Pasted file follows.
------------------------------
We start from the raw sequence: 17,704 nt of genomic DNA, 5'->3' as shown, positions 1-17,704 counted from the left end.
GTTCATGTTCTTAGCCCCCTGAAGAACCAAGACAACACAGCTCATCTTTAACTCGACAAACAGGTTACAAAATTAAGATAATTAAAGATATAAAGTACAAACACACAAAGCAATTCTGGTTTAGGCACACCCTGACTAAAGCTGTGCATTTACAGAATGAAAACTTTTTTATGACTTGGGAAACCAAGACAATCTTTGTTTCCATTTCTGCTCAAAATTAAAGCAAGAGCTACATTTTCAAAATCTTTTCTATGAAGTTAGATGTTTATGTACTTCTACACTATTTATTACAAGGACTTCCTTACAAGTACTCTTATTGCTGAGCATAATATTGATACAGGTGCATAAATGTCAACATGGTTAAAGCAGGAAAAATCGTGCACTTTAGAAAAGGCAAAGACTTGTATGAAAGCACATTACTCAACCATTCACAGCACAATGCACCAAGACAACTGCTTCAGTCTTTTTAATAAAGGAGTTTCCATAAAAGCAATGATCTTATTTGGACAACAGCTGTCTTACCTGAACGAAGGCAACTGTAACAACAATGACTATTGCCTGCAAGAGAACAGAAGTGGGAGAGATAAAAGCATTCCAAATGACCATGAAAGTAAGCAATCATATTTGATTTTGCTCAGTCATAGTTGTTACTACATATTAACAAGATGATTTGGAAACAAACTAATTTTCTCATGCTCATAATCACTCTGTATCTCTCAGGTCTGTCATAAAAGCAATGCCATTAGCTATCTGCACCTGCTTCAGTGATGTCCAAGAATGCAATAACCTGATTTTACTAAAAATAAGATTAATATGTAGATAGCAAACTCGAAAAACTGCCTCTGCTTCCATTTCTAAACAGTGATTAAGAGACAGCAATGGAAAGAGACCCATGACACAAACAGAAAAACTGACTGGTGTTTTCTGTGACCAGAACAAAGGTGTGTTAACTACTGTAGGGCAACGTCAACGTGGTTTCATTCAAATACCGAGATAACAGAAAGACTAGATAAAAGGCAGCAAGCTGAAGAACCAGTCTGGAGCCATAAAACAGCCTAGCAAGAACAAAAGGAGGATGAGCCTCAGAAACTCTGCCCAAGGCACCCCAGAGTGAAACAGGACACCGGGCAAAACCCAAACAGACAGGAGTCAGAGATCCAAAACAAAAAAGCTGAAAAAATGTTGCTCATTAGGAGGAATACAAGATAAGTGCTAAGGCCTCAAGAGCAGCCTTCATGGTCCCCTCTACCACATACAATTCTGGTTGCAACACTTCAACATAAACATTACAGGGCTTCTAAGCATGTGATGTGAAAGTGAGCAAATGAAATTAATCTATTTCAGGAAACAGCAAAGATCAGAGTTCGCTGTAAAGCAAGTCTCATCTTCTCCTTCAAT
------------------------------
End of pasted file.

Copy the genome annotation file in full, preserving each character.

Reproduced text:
We start from the raw sequence: 17,704 nt of genomic DNA, 5'->3' as shown, positions 1-17,704 counted from the left end.
GTTCATGTTCTTAGCCCCCTGAAGAACCAAGACAACACAGCTCATCTTTAACTCGACAAACAGGTTACAAAATTAAGATAATTAAAGATATAAAGTACAAACACACAAAGCAATTCTGGTTTAGGCACACCCTGACTAAAGCTGTGCATTTACAGAATGAAAACTTTTTTATGACTTGGGAAACCAAGACAATCTTTGTTTCCATTTCTGCTCAAAATTAAAGCAAGAGCTACATTTTCAAAATCTTTTCTATGAAGTTAGATGTTTATGTACTTCTACACTATTTATTACAAGGACTTCCTTACAAGTACTCTTATTGCTGAGCATAATATTGATACAGGTGCATAAATGTCAACATGGTTAAAGCAGGAAAAATCGTGCACTTTAGAAAAGGCAAAGACTTGTATGAAAGCACATTACTCAACCATTCACAGCACAATGCACCAAGACAACTGCTTCAGTCTTTTTAATAAAGGAGTTTCCATAAAAGCAATGATCTTATTTGGACAACAGCTGTCTTACCTGAACGAAGGCAACTGTAACAACAATGACTATTGCCTGCAAGAGAACAGAAGTGGGAGAGATAAAAGCATTCCAAATGACCATGAAAGTAAGCAATCATATTTGATTTTGCTCAGTCATAGTTGTTACTACATATTAACAAGATGATTTGGAAACAAACTAATTTTCTCATGCTCATAATCACTCTGTATCTCTCAGGTCTGTCATAAAAGCAATGCCATTAGCTATCTGCACCTGCTTCAGTGATGTCCAAGAATGCAATAACCTGATTTTACTAAAAATAAGATTAATATGTAGATAGCAAACTCGAAAAACTGCCTCTGCTTCCATTTCTAAACAGTGATTAAGAGACAGCAATGGAAAGAGACCCATGACACAAACAGAAAAACTGACTGGTGTTTTCTGTGACCAGAACAAAGGTGTGTTAACTACTGTAGGGCAACGTCAACGTGGTTTCATTCAAATACCGAGATAACAGAAAGACTAGATAAAAGGCAGCAAGCTGAAGAACCAGTCTGGAGCCATAAAACAGCCTAGCAAGAACAAAAGGAGGATGAGCCTCAGAAACTCTGCCCAAGGCACCCCAGAGTGAAACAGGACACCGGGCAAAACCCAAACAGACAGGAGTCAGAGATCCAAAACAAAAAAGCTGAAAAAATGTTGCTCATTAGGAGGAATACAAGATAAGTGCTAAGGCCTCAAGAGCAGCCTTCATGGTCCCCTCTACCACATACAATTCTGGTTGCAACACTTCAACATAAACATTACAGGGCTTCTAAGCATGTGATGTGAAAGTGAGCAAATGAAATTAATCTATTTCAGGAAACAGCAAAGATCAGAGTTCGCTGTAAAGCAAGTCTCATCTTCTCCTTCAAT